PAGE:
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The use of therapeutic agents represents a trade-off between the benefits of symptom relief or disease modification that increase quality or length of life and the risk of short- and long-term adverse effects. While evidence suggests that complex medication combinations greatly increase the odds of incurring an adverse drug event,1-3 US Food and Drug Administration approval generally only requires testing of agents in isolation. As a consequence, we often do not know the net health outcomes associated with diverse and intense medication combinations. This uncertainty is magnified in the care of children for whom efficacy and safety studies are often lacking. Despite this therapeutic uncertainty, pediatric drug use is growing.4 A study in this issue of the Archives5 provides a critical examination of the drug exposure of pediatric inpatients. Polypharmacy is the norm for hospitalized infants and children. Should we be concerned?
Using 2 large detailed inpatient administrative data sets to quantify drug exposure among pediatric patients hospitalized in the United States, Feudtner and colleagues5 found a relatively high level of medication use. Median first-day exposure ranged from 3 to 5 unique product types. The median exposure on subsequent days ranged from 3 to 9 products. In fully adjusted models, hospital type (children’s or general) was not associated with the number of drugs used; overall exposure generally increased with patient age and with additional inpatient days. For 3 highlighted, common Diagnosis Related Groups (DRGs) (asthma, appendectomy, and seizure), cumulative medication exposure varied substantially across hospitals.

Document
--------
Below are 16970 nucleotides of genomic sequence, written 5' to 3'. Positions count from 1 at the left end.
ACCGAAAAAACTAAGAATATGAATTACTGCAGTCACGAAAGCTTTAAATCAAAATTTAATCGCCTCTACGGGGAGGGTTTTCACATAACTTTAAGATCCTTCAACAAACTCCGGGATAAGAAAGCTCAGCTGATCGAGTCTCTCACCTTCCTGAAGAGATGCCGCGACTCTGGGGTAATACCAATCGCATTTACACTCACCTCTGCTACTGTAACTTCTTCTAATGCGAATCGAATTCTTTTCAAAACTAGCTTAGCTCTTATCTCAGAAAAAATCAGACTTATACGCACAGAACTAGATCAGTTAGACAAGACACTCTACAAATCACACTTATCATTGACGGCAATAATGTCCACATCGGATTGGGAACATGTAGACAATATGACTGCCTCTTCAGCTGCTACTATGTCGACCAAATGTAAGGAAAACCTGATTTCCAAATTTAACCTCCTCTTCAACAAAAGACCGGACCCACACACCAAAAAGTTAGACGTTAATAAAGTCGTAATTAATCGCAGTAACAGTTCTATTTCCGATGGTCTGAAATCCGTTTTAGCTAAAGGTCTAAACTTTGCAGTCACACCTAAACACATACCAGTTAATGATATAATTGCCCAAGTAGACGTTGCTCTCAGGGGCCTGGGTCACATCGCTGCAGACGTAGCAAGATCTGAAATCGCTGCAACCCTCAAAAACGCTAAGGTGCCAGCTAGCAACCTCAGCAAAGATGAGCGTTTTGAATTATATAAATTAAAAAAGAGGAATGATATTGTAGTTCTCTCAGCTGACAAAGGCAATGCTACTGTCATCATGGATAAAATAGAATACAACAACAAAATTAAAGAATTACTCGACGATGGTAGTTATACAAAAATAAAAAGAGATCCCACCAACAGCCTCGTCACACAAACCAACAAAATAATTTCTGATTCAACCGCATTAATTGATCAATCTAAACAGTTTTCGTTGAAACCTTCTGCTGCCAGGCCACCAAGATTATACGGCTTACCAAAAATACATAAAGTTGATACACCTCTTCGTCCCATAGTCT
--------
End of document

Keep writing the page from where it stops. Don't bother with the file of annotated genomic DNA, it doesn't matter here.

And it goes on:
We share the authors’ unease with the level of polypharmacy in pediatric inpatient settings, but our biggest concern is the lack of information that would tell us if these prescribing patterns are problematic for patients. Inpatient pediatric care is complex, and it is not clear which medications and medication combinations are best for a hospitalized child. Certainly, relief of symptoms should be a priority. While medications aimed at alleviating symptoms can be overused, patients should not suffer in the name of parsimonious prescribing or unfounded fear for adverse effects. In particular, the tragic undertreatment of pain in children has been extensively documented.6,7 In addition, the use of anesthetics and sedatives may not be optional when surgery, procedures, or advanced imaging are required. After these general categories of drugs (symptom relief, sedatives, and anesthetics) children’s next most common exposures, as detailed in Table 2 of the article by Feudtner et al,5 are to antimicrobial and respiratory agents, broad categories in which appropriateness of some prescribing patterns is doubtful.8-10 Are pediatric patients receiving too much or too little?